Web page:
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tr.v. de·re·pressed, de·re·press·ing, de·re·press·es
To induce the operation of (a gene) by deactivating the repressor.

de′re·pres′sion (-prĕsh′ən) n.


the act of derepressing a gene
References in periodicals archive ?
aeruginosa and restores susceptibility to ceftazidime in isolates in which the mechanism of resistance is that of stable derepression of that enzyme.
sup][7],[8] Besides telomere shortening,[sup][9] cell cycle abnormality such as epigenetic derepression of the INK4a/ARF locus is a key pathological feature for CS,[sup][10] which has crucial implications for aging and age-related degenerative diseases.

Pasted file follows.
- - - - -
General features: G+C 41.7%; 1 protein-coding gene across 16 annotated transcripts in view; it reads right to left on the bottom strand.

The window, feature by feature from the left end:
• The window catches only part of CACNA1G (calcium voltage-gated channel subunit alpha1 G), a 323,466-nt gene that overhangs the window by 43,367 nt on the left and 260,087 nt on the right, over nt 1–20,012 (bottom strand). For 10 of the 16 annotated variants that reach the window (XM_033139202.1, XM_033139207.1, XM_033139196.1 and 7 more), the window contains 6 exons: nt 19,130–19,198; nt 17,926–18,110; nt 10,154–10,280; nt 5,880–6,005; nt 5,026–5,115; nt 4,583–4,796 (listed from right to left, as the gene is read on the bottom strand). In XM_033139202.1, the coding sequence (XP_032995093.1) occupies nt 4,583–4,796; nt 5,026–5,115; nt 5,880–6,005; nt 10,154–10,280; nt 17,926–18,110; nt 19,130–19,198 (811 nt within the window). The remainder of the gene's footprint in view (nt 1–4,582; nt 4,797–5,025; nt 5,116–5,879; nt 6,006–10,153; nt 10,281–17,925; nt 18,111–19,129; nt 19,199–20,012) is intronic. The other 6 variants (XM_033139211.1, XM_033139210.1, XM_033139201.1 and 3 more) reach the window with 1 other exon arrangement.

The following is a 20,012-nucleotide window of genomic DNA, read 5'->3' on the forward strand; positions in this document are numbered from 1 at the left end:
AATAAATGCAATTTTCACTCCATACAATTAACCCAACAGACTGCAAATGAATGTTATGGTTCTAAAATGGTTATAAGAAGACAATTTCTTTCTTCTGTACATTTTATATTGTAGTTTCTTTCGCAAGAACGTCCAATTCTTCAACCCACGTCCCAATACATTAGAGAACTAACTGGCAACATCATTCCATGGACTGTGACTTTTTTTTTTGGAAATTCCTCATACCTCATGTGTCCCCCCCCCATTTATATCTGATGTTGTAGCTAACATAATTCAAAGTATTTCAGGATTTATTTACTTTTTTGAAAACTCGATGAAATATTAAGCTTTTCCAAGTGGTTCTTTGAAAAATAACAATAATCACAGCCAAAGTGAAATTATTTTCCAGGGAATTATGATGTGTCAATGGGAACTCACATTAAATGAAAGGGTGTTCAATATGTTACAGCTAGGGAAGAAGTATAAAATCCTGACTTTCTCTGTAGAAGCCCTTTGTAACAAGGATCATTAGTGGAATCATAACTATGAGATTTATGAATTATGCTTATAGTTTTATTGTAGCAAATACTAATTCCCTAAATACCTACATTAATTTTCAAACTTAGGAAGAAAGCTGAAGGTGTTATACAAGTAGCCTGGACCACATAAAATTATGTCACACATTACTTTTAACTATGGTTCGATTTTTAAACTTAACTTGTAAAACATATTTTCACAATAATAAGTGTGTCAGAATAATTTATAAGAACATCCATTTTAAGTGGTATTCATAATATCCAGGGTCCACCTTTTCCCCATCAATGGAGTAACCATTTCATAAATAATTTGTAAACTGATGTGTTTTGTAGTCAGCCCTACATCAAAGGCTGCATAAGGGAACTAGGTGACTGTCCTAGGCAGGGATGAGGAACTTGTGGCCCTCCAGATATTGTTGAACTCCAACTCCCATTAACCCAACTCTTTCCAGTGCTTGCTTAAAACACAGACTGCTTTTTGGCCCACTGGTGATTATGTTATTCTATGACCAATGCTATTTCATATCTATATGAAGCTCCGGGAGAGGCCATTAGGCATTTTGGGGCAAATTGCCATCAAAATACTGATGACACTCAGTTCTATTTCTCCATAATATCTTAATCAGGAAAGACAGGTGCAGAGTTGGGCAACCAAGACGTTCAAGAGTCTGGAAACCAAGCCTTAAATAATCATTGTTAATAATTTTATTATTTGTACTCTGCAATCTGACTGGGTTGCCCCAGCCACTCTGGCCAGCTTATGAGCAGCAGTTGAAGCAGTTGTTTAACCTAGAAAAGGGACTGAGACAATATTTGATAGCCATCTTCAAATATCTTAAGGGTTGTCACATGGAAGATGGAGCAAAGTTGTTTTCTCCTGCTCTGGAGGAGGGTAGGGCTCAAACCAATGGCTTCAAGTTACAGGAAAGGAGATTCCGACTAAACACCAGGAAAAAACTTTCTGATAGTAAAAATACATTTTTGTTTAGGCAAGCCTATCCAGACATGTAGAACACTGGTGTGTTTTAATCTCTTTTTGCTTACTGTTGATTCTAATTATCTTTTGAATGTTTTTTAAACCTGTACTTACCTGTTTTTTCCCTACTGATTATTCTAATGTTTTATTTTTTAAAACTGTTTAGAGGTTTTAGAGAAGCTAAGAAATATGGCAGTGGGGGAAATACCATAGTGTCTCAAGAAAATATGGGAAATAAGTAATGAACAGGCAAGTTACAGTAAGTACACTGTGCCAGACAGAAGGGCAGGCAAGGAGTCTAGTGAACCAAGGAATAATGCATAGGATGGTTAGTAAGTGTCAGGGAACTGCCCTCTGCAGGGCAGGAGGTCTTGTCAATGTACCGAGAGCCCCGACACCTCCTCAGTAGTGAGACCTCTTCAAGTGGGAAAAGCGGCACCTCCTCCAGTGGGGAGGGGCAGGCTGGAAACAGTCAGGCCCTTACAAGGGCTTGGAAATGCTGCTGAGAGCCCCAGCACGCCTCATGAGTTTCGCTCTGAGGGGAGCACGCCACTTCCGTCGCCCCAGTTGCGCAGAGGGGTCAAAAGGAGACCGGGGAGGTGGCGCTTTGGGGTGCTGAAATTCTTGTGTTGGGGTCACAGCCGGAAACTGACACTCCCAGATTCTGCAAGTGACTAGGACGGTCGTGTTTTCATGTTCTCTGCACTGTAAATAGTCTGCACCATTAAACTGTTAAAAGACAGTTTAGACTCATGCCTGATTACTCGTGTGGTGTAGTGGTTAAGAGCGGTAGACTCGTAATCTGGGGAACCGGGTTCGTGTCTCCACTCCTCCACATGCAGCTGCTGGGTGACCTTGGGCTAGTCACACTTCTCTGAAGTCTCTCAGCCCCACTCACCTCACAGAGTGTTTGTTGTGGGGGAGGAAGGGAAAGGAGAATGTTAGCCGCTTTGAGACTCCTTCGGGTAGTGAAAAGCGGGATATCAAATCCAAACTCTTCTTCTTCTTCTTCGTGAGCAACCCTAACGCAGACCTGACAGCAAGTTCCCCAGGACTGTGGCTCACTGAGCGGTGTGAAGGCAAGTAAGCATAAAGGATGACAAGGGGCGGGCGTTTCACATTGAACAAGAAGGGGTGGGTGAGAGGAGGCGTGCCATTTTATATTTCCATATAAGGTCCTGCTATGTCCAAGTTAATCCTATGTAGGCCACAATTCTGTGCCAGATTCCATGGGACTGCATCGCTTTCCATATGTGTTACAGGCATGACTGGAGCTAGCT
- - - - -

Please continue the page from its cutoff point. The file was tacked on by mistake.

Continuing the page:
Notably, when these regulatory lncRNAs are repressed the result can be a concomitant activation of their protein-coding counter parts expression as a result of derepression of the lncRNA-targeted locus.
An analysis of the partial metabolic derepression of sea urchin eggs by ammonia: the existence of independent pathways.
Stress leads to derepression of specific genes whose functions are related to the stress.
Mayo, "SMRT derepression by the I[kappa]B kinase a: a prerequisite to NF-[kappa]B transcription and survival," Molecular Cell, vol.
Ghosh Choudhury, "Simvastatin induces derepression of PTEN expression via NFkB to inhibit breast cancer cell growth," Cellular Signalling, vol.
Heme mediates derepression of Maf recognition element through direct binding to transcription repressor Bach1," The EMBO Journal, vol.
64) However, gene deprivation of EZH2 did not induce derepression of HoxA9 expression unlike that of ASXL1 despite the fact that EZH2 and ASXL1 collaborate in repressing gene expression through EZH2-mediated H3K27me3.
Derepression of c-Fos caused by microRNA139 down-regulation contributes to the metastasis of human hepatocellular carcinoma.